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U.S. side's so-called TikTok agreement is disguised robbery: experts

(Xinhua)    15:21, September 29, 2020

BEIJING, Sept. 29 (Xinhua) -- A U.S. district court has decided to temporarily block the U.S. government's action that would prevent new downloads of the video-sharing app TikTok and software updates for existing users.

However, the preliminary injunction can neither change the fact that the U.S. government is suppressing TikTok nor gloss over its bullying acts, said Chinese experts and scholars.

Some U.S. companies said they had reached a so-called "agreement" on the fate of TikTok with ByteDance.

Such an "agreement" inked under the pretext of "equality" and "business cooperation" was nothing but disguised robbery, according to the experts.

According to the released details, the United States has made a host of arrangements in an attempt to force TikTok into becoming a complete U.S. enterprise, said Lu Chuanying, a research fellow at the Shanghai Institutes for International Studies.

The TikTok agreement, forced by the U.S. government without legal and factual basis, is essentially a calculated step in Washington's plan to plunder the Chinese internet company through administrative means, which has trampled wantonly on international laws for U.S. domestic political purposes, Lu added.

All the measures taken by the U.S. side are aimed at monopolizing the market at the source, controlling and squeezing other countries' companies, and seeking maximum profits for its own interests, said Tian Zhihong, head of the Cyberspace Institute of Advanced Technology of Guangzhou University.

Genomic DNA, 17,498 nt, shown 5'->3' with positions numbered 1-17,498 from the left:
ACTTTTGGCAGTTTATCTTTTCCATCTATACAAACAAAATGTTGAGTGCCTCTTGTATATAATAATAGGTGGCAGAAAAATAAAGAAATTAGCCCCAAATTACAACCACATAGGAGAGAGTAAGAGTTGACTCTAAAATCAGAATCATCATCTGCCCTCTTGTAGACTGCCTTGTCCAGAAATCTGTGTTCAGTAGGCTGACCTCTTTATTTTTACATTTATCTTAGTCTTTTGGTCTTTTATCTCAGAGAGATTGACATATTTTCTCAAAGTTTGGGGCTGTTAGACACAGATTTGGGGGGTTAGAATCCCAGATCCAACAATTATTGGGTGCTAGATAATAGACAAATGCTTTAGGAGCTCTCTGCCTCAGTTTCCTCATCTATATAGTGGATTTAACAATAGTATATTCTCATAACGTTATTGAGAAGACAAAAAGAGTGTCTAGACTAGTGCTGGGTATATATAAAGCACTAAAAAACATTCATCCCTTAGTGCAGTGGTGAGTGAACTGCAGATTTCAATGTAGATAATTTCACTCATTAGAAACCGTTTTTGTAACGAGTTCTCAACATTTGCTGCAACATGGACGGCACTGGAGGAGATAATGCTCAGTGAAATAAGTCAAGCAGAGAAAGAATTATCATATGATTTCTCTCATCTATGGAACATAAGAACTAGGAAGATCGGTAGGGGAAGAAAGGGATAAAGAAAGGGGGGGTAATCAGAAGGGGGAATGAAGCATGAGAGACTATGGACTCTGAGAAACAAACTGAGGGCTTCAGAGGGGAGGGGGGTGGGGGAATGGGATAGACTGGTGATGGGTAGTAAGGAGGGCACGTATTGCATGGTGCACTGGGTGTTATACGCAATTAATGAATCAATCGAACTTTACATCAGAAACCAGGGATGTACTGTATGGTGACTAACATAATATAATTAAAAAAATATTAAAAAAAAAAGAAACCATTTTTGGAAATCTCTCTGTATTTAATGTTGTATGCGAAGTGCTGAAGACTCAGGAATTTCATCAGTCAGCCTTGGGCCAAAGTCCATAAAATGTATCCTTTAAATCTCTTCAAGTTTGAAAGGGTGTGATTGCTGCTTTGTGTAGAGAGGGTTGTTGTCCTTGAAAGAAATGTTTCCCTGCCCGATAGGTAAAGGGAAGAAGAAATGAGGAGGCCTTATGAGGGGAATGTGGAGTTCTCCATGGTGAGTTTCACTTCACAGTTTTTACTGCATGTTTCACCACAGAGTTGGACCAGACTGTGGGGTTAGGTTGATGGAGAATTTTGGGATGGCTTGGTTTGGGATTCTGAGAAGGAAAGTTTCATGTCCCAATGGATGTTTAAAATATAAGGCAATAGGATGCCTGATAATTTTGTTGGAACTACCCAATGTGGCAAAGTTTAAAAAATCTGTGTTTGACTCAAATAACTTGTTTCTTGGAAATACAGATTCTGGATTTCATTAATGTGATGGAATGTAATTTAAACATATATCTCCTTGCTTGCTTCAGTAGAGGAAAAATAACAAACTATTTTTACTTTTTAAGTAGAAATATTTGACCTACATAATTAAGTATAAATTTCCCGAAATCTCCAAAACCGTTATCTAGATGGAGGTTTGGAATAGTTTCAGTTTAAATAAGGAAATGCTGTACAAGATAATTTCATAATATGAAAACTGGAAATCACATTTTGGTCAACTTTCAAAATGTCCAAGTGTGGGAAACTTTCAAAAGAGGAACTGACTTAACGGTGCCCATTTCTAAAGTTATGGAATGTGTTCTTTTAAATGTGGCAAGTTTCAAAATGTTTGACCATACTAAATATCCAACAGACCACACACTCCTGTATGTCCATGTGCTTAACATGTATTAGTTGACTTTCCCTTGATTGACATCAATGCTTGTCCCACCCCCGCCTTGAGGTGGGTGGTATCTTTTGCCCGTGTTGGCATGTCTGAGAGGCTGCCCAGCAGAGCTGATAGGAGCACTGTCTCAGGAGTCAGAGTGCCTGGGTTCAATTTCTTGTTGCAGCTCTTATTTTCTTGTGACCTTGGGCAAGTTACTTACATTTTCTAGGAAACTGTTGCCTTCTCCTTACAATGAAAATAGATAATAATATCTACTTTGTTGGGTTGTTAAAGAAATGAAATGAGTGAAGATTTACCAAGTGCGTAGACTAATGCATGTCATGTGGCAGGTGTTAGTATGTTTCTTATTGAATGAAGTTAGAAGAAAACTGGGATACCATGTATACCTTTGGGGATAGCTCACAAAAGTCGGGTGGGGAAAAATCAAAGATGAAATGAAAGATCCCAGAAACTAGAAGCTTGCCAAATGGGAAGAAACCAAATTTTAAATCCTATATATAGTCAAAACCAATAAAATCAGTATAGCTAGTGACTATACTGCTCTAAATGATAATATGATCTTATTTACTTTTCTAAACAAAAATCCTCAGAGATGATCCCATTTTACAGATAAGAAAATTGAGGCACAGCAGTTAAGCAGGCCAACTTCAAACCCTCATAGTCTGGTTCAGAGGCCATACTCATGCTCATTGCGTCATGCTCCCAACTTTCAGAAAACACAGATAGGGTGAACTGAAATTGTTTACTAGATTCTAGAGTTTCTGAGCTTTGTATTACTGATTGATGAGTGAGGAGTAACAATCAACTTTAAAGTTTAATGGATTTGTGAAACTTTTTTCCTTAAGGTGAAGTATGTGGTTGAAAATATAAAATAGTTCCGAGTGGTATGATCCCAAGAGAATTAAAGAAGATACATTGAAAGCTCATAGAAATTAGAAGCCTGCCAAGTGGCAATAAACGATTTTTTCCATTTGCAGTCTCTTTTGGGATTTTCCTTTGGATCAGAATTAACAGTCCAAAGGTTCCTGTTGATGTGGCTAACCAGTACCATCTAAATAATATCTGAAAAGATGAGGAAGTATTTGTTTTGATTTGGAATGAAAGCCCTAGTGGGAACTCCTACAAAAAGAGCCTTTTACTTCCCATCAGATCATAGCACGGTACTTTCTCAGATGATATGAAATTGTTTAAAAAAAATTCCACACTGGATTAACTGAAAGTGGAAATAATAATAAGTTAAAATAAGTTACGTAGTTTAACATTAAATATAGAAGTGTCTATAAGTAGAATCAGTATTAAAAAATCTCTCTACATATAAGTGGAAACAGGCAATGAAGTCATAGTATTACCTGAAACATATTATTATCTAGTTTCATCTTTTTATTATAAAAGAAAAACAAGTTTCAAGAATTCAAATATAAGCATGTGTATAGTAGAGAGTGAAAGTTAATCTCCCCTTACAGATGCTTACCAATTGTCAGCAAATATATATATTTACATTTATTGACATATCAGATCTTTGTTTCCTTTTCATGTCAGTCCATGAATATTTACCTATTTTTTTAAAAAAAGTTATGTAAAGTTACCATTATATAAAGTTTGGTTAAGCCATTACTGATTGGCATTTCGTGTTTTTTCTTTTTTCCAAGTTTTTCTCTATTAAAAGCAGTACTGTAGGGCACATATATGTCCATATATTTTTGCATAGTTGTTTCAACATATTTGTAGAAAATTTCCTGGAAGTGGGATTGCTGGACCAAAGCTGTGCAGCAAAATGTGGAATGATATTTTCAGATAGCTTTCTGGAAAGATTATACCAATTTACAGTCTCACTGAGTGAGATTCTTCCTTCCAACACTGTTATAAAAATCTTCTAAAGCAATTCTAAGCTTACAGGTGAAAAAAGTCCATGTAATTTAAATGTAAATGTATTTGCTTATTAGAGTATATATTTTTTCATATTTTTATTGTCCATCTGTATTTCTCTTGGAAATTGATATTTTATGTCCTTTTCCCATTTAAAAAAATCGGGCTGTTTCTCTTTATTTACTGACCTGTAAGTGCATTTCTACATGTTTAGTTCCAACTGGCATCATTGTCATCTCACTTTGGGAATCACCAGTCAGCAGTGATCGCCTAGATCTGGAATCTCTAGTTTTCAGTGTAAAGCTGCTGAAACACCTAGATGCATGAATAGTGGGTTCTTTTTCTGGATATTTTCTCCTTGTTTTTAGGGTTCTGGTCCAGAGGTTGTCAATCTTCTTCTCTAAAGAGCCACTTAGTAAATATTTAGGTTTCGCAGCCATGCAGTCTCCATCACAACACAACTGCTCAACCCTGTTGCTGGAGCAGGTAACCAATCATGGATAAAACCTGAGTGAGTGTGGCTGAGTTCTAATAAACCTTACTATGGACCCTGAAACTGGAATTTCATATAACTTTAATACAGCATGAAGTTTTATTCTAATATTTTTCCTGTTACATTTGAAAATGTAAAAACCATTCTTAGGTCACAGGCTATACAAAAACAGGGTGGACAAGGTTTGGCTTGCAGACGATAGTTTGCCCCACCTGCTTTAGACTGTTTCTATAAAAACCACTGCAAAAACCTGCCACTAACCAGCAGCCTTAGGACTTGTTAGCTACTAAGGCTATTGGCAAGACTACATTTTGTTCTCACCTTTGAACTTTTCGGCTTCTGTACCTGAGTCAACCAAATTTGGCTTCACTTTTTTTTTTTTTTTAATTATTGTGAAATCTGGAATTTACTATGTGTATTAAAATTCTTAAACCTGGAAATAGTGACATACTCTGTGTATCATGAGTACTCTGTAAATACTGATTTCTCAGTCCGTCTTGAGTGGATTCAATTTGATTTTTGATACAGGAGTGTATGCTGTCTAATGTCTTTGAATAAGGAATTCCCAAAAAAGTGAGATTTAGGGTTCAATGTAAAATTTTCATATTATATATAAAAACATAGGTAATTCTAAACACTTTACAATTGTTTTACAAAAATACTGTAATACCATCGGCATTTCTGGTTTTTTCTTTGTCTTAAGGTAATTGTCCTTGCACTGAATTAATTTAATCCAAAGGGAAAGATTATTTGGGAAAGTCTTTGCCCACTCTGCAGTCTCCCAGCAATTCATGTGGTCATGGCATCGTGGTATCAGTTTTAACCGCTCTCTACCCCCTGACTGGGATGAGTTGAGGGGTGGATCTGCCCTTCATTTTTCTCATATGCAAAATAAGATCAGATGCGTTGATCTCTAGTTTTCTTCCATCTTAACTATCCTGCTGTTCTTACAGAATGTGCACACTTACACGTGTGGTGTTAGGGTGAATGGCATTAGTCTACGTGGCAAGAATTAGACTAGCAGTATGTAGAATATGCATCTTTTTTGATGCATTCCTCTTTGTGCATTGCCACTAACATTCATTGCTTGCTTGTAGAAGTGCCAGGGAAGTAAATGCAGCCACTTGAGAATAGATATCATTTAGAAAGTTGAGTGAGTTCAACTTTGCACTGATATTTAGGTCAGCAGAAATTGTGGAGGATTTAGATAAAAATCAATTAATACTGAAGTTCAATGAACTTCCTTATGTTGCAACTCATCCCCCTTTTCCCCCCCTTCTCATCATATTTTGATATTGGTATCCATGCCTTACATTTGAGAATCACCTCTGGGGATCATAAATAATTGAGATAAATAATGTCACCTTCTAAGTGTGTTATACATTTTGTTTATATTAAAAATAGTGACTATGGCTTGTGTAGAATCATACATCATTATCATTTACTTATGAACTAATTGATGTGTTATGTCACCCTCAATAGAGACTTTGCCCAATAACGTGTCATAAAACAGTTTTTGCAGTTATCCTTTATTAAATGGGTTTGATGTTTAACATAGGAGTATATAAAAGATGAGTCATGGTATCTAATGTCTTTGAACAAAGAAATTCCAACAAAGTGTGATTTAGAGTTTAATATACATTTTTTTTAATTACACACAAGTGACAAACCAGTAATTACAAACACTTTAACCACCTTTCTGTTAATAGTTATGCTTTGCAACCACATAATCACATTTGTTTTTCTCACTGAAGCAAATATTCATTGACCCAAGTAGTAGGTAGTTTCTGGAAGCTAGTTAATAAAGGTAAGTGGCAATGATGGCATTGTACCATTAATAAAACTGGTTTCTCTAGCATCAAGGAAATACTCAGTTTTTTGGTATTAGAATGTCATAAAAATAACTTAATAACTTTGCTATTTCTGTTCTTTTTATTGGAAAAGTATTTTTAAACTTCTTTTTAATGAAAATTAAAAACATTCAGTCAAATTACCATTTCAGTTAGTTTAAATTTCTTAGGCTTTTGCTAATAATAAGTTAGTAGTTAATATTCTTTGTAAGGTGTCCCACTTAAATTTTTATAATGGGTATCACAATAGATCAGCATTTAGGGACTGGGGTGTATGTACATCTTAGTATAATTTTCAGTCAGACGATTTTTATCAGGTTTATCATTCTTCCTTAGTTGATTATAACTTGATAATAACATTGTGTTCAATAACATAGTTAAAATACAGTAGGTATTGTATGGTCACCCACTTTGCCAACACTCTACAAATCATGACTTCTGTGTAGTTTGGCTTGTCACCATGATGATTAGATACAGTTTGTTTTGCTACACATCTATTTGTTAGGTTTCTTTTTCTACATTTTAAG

The United States has chanted the slogan of "free market competition" to grab the markets of other countries, but this time it obstructed the free competition and development of non-American companies in the country under the pretext of "national security," Tian said.

This has exactly reflected its pirate logic. If the United States takes the lead, then it would be "free and safe." But if it doesn't, the country will commit robbery, Tian said.

Zuo Xiaodong, vice president of the China Information Security Research Institute, believes that the U.S. government forcing TikTok to transfer its algorithms and data control essentially constitutes an infringement of China's cyber sovereignty.

Some experts noted that it is not the first case of U.S. bullying over other countries' technology companies, saying more such despicable means by the United States would continue to endanger the interests of more countries and companies in the future.

Lu called for efforts to safeguard the legitimate rights and interests of Chinese companies.

He Yanzhe, an information security expert from the China Electronics Standardization Institute, suggested that the Chinese government should fully assess the possibility of domestic technologies being stolen or even seized while seeking overseas development and cooperation.

Experts said that facing the U.S. government's hegemonic actions, Chinese companies should defend their rights and interests through legal means. They also called on companies to join hands with the global business community to stand against U.S. bullying and maintain fairness and justice in the commercial sphere.

(For the latest China news, Please follow People's Daily on Twitter and Facebook)(Web editor: Wu Chaolan, Liang Jun)

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